Take notice: this year’s Nobel Peace Price was awarded to a for-profit business and its founder.
Grameen Bank started with one small act: university economics professor Muhammed Yunus lent $27 to some poor women in a neighboring town. He did not intend to start a business, or to get his money back. When the villagers surprised him by paying him back on time, he started to make more of these loans.
Grameen’s customers borrow money to start extremely small businesses, essentially creating their own jobs. These businesses have become an engine of economic development. The Grameen Bank now contributes to more than 1% of the GDP of Bangladesh, and it is owned by the poor women it serves. Women who now support themselves and their families.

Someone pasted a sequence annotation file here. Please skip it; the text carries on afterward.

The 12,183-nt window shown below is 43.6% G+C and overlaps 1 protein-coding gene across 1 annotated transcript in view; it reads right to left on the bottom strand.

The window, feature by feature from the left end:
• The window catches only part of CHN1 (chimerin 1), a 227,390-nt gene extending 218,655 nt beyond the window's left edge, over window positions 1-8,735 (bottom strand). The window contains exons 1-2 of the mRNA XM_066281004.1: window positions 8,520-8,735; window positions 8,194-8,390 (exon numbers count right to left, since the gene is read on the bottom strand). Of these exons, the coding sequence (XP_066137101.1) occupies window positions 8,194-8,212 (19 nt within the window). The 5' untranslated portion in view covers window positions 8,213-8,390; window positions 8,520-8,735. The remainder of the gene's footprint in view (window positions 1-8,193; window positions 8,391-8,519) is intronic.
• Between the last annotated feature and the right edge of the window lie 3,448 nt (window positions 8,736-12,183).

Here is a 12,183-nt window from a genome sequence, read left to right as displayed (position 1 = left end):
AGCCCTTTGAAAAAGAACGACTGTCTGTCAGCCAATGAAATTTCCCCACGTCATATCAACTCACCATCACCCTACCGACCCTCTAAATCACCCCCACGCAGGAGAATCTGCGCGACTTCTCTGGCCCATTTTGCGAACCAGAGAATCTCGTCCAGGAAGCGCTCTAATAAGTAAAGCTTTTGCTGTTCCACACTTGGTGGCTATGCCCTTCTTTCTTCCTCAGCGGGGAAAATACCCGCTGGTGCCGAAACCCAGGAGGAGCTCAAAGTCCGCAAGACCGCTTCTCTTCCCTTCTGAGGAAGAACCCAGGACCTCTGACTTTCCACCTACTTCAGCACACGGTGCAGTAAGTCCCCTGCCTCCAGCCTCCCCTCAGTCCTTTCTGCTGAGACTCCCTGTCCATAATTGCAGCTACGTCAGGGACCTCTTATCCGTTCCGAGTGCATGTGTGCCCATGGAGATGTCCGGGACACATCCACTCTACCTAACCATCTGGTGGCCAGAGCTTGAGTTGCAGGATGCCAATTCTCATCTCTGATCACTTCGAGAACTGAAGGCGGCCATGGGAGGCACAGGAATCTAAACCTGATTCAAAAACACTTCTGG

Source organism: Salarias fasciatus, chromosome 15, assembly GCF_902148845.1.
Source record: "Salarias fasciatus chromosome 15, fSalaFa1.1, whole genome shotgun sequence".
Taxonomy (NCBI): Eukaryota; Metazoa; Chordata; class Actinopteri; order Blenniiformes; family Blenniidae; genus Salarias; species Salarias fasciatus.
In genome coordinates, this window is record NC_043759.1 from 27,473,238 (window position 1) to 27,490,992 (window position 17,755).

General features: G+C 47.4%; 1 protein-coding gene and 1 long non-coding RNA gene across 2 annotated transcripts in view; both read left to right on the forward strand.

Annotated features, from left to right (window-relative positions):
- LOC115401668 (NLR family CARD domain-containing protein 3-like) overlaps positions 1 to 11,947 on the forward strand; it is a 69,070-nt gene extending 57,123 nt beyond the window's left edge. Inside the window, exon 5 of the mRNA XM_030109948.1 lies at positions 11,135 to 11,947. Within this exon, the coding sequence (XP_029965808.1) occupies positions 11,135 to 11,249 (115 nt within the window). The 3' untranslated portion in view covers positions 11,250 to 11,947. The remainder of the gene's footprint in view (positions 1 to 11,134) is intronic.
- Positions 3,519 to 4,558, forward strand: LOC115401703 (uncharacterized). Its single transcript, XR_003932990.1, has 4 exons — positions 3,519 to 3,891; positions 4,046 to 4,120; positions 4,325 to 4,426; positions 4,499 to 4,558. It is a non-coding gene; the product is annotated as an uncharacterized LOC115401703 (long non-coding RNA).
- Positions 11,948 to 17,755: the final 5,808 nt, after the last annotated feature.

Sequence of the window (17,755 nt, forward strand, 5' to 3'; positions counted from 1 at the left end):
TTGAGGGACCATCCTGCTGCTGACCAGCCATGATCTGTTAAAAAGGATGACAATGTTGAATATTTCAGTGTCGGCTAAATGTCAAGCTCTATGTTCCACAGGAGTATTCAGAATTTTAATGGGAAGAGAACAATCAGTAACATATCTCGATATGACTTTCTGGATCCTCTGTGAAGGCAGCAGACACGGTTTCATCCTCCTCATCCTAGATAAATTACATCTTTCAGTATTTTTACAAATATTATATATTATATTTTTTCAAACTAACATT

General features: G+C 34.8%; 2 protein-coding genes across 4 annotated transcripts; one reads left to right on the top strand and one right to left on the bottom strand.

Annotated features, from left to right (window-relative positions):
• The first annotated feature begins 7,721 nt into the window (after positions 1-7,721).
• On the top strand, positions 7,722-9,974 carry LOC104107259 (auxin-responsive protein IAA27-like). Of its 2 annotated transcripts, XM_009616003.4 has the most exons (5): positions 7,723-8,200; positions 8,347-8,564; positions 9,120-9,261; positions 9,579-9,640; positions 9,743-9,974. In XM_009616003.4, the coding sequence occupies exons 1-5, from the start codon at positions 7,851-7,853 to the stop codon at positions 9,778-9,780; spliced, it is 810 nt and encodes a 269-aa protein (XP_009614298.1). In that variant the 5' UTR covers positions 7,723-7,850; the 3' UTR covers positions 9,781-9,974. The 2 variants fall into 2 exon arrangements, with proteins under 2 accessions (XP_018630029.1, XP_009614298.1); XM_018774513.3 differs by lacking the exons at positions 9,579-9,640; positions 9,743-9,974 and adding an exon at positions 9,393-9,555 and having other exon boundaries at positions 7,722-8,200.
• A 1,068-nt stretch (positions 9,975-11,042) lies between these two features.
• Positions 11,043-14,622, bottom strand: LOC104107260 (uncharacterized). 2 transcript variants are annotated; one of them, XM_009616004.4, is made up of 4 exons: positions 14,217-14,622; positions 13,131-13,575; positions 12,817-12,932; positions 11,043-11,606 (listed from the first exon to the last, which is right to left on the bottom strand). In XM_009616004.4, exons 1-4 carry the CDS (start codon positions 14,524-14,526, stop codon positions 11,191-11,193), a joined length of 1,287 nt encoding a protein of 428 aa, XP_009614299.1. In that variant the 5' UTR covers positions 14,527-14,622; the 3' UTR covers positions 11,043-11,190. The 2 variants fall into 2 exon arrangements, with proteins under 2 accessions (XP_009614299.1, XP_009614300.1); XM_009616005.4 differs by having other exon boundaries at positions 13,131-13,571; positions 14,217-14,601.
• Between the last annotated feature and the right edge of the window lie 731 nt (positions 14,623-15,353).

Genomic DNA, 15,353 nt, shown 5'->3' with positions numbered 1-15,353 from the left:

And BTW, Grameen’s loan repayment rate is over 98%. (I think that this exceeds the rate of a Citibank or Chase; this is a bit of data I’ll have to look for.)
Google to learn more from your info source of choice — my point is that business is creative, transformative.
What’s the “so what” for comparably wealthy western business owners?
- Yunnus started small, and learned by doing. He risked his own money, rather than selling his idea to investors.
- Yunnus took the long view. 8 years passed between his initial loan and formation of Grameen in 1983, and the business model emerged and evolved during that time.
- Yunnus acted from deep personal values. Raised in a wealthy family, he credits his mother with teaching him compassion for the poor, and a sense of duty.
One small act, with intention, can initiate world-changing results.